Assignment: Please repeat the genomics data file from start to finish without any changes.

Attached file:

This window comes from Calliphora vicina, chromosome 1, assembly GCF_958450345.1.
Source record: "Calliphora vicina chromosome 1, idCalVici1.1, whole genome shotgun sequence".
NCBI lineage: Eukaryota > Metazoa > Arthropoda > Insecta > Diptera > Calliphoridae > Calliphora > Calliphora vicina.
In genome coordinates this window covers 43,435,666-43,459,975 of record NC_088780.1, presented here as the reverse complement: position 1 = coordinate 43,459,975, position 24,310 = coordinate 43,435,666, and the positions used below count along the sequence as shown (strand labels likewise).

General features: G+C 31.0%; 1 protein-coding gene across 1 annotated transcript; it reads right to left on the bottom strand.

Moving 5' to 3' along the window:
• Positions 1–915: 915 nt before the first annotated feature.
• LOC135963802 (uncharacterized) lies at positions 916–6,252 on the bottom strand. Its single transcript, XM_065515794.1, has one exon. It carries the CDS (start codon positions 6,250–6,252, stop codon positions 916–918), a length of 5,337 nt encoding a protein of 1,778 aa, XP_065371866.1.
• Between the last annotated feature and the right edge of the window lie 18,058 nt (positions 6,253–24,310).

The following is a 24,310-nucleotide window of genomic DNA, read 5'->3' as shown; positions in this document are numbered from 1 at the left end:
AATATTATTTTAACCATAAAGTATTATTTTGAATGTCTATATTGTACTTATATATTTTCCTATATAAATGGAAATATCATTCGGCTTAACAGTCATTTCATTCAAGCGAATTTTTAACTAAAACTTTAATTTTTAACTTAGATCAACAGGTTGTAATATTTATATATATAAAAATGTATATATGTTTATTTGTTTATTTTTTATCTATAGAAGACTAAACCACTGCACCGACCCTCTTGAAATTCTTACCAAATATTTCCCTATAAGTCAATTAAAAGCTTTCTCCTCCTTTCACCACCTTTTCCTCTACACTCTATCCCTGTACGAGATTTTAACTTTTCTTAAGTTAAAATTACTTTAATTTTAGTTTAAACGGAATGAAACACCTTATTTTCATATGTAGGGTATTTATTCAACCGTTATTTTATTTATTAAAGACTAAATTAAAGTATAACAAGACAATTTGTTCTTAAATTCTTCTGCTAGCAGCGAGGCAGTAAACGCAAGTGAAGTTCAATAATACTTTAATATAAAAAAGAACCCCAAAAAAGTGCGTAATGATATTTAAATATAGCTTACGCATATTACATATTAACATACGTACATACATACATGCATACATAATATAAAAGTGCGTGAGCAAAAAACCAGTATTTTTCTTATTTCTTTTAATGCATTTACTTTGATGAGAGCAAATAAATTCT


This window comes from Calliphora vicina, chromosome 1, assembly GCF_958450345.1.
Source record: "Calliphora vicina chromosome 1, idCalVici1.1, whole genome shotgun sequence".
NCBI lineage: Eukaryota > Metazoa > Arthropoda > Insecta > Diptera > Calliphoridae > Calliphora > Calliphora vicina.
In genome coordinates this window covers 43,435,666-43,459,975 of record NC_088780.1, presented here as the reverse complement: position 1 = coordinate 43,459,975, position 24,310 = coordinate 43,435,666, and the positions used below count along the sequence as shown (strand labels likewise).

General features: G+C 31.0%; 1 protein-coding gene across 1 annotated transcript; it reads right to left on the bottom strand.

Moving 5' to 3' along the window:
• Positions 1–915: 915 nt before the first annotated feature.
• LOC135963802 (uncharacterized) lies at positions 916–6,252 on the bottom strand. Its single transcript, XM_065515794.1, has one exon. It carries the CDS (start codon positions 6,250–6,252, stop codon positions 916–918), a length of 5,337 nt encoding a protein of 1,778 aa, XP_065371866.1.
• Between the last annotated feature and the right edge of the window lie 18,058 nt (positions 6,253–24,310).

The following is a 24,310-nucleotide window of genomic DNA, read 5'->3' as shown; positions in this document are numbered from 1 at the left end:
AATATTATTTTAACCATAAAGTATTATTTTGAATGTCTATATTGTACTTATATATTTTCCTATATAAATGGAAATATCATTCGGCTTAACAGTCATTTCATTCAAGCGAATTTTTAACTAAAACTTTAATTTTTAACTTAGATCAACAGGTTGTAATATTTATATATATAAAAATGTATATATGTTTATTTGTTTATTTTTTATCTATAGAAGACTAAACCACTGCACCGACCCTCTTGAAATTCTTACCAAATATTTCCCTATAAGTCAATTAAAAGCTTTCTCCTCCTTTCACCACCTTTTCCTCTACACTCTATCCCTGTACGAGATTTTAACTTTTCTTAAGTTAAAATTACTTTAATTTTAGTTTAAACGGAATGAAACACCTTATTTTCATATGTAGGGTATTTATTCAACCGTTATTTTATTTATTAAAGACTAAATTAAAGTATAACAAGACAATTTGTTCTTAAATTCTTCTGCTAGCAGCGAGGCAGTAAACGCAAGTGAAGTTCAATAATACTTTAATATAAAAAAGAACCCCAAAAAAGTGCGTAATGATATTTAAATATAGCTTACGCATATTACATATTAACATACGTACATACATACATGCATACATAATATAAAAGTGCGTGAGCAAAAAACCAGTATTTTTCTTATTTCTTTTAATGCATTTACTTTGATGAGAGCAAATAAATTCT